2. LeMMINGs : Legacy e-MERLIN Multi-band Imaging of Nearby Galaxies Survey
    3. LIRGI : Luminous Infrared Galaxies Inventory
    4. SuperCLASS: The Super-Cluster Assisted Shear Survey – A weak lensing deep field with e-MERLIN
    5. AGATE - Astrophysics of Galaxy Transformation and Evolution
    6. Resolving Key Questions in Extragalactic Jet Physics

     

    JBCA researchers are also involved in number of current and future key survey projects using SKA Pathfinders and precursors including those using MeerKAT, ASKAP, VLA, EVN, APERTIF and LOFAR.

  • SKA and SKA pathfinder Galactic surveys

    Coming Soon.

  • Planck satellite
    PLANCK FSM 03 Black
    The first Planck all-sky map, showing diffuse Galactic emission at low (red) and high (blue) frequencies, as well as the CMB at high and low latitudes.
    Copyright: Planck Collaboration.
    Click for a full-size image.
     

    The Planck satellite was a project to map the cosmic microwave background anisotropies as fully and accurately as possible. It was launched by the European Space Agency in 2009, and surveyed the entire sky for 4 years from an orbit about the L2 Lagrangian point in the Earth-Sun system, 1.5 million miles from Earth, before being switched off in 2013.

    Planck made very sensitive measurements at nine different frequencies at 30-857 GHz, and polarisation at seven frequencies between 30-353 GHz, using two instruments, the High and Low Frequency Instruments (HFI and LFI). Scientists and engineers at Jodrell Bank designed and built radio receivers at the heart of the LFI. These were the most sensitive receivers ever built to work at these frequencies.

    JBCA was involved throughout the scientific analysis of the Planck data, in particular playing key roles in:

    1. The analysis of the raw data from LFI to minimize systematic effects in the data, and ensure that it was accurately calibrated;
    2. The analysis of the diffuse Galactic foreground emission lying between us and the CMB;
    3. The analysis of dust from nearby galaxies, including the Andromeda Galaxy;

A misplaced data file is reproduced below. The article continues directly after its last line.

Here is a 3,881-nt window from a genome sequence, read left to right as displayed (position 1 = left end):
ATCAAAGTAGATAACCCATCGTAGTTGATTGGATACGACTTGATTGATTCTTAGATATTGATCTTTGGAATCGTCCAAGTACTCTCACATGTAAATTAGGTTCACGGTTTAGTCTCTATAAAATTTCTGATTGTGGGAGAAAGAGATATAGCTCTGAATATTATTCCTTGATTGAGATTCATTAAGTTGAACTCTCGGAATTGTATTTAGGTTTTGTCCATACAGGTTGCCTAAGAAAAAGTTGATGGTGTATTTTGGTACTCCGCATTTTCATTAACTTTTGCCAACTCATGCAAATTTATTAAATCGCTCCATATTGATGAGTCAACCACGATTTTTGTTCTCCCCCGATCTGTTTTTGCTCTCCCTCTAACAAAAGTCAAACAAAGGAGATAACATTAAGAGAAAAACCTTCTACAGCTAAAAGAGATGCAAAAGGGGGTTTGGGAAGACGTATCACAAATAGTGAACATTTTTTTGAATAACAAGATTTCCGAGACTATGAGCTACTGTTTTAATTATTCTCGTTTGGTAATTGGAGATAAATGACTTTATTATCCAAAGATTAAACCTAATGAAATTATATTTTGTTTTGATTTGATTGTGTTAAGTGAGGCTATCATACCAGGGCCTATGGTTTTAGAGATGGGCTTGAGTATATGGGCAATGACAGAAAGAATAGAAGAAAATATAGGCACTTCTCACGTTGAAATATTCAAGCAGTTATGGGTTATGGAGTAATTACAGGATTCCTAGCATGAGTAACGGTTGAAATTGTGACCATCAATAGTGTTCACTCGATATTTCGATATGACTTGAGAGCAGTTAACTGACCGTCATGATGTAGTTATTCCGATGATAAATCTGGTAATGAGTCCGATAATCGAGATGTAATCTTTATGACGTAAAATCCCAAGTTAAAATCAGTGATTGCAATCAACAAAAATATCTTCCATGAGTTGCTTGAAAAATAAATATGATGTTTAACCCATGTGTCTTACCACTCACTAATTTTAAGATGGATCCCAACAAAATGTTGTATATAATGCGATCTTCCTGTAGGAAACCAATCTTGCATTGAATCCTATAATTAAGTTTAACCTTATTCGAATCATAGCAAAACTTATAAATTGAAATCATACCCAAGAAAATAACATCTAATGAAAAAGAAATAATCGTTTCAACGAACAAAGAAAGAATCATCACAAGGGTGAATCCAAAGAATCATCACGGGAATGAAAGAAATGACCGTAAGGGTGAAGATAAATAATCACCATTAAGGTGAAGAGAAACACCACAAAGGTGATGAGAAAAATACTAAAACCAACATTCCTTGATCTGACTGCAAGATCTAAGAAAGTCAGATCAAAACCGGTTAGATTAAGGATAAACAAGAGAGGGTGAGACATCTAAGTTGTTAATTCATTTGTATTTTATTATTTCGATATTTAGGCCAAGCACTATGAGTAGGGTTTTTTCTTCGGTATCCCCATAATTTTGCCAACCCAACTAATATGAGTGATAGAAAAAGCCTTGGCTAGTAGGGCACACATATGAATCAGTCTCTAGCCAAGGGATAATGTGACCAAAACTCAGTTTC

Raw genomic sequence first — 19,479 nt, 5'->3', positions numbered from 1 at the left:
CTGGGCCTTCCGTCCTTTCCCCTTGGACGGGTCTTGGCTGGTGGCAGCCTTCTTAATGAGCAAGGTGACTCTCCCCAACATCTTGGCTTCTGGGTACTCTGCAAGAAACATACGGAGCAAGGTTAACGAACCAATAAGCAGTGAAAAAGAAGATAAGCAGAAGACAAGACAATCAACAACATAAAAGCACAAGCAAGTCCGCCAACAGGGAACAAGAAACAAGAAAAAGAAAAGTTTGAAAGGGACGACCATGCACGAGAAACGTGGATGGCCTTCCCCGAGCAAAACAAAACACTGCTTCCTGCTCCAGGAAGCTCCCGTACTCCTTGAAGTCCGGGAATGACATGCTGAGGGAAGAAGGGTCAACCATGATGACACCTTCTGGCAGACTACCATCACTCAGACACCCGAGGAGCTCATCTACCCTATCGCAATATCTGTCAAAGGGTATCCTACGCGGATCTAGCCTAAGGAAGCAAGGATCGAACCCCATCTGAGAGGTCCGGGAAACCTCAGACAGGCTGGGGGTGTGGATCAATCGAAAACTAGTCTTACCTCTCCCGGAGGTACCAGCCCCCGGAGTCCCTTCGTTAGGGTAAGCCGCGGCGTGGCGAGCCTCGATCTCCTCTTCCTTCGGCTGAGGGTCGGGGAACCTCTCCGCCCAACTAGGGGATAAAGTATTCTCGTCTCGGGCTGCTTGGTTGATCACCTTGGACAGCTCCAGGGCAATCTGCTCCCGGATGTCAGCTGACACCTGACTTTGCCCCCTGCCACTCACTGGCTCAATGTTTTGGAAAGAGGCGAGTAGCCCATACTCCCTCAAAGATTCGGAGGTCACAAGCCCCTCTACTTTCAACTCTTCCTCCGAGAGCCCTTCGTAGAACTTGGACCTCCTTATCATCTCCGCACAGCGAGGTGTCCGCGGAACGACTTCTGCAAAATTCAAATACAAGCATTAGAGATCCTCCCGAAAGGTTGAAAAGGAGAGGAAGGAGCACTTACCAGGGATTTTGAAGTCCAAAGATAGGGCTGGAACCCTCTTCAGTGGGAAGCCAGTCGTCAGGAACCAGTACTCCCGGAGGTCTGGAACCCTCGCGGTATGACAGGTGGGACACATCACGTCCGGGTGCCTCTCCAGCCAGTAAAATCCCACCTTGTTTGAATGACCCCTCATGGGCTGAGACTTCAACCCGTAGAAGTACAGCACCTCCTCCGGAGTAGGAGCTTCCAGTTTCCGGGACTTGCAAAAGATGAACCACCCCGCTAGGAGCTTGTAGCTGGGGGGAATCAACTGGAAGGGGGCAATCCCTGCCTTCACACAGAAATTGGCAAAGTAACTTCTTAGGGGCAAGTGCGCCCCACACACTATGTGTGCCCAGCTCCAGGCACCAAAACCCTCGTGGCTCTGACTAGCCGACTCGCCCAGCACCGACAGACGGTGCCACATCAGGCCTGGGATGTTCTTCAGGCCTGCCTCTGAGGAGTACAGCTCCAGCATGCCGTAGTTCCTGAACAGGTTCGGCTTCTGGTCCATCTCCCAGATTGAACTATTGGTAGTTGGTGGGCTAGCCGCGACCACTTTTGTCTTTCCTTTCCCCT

4. The cosmological parameter analysis using number counts of galaxy clusters through the Sunyaev-Zeldovich effect.
     Cosmic Microwave Background
    The Cosmic Microwave Background as seen by the Planck satellite
    The Cosmic Microwave Background as seen by the Planck satellite.
    Copyright: ESA and the Planck Collaboration.
     

    At the start of time, our Universe consisted of a single point of matter/energy as a result of the Big Bang. This expanded over the next 380,000 years, turning into into a dense, hot, fog of matter and light. Then the fog lifted - the photons were unbound from the atoms, and light streamed free, forming the cosmic microwave background (CMB). Over time, this cooled to a temperature today of just 2.7255K - the coldest natural temperature in the universe.

    At first glance, the CMB is constant across the sky - however by making very sensitive observations of it, small anisotropies (at the level of one part in a million) can be seen. These anisotropies provide measurements of the fundamental cosmological parameters of our Universe, such as the fraction of normal and dark matter, and dark energy, as well as giving the age of the universe. In addition, by looking at the polarisation of the CMB, we can look back to the start of the Universe,

    The existence of the CMB was predicted as early as 1948, but it took until 1965 before it was accidentally discovered by Penzias and Wilson when they were measuring the system temperature of their telecommunications horn antenna. This famously led to them receiving a Nobel Prize for their discovery of the CMB.

     
    The power spectrum of the CMB as seen by the Planck satellite
    The power spectrum of the CMB as seen by the Planck satellite.
    Copyright: ESA and the Planck Collaboration.
     

    Jodrell Bank has played a leading role in studying the CMB since the 1970s. The Tenerife Experiments in the late 1980s and early 1990s provided upper limits on the CMB anisotropies that were comparable to satellite missions at the time. The Very Small Array (VSA) provided the best measurements of the second and third peak of the CMB that were available at the start of this millennium.

    Jodrell Bank constructed the 30 and 44GHz low noise amplifiers for the Planck satellite, which provided the best observations of the CMB in 2013-15. JBCA continues to study the CMB using the successor satellites to Planck (LiteBird and/or CORE++/PRISM), as well as ground-based telescopes such as POLARBEAR.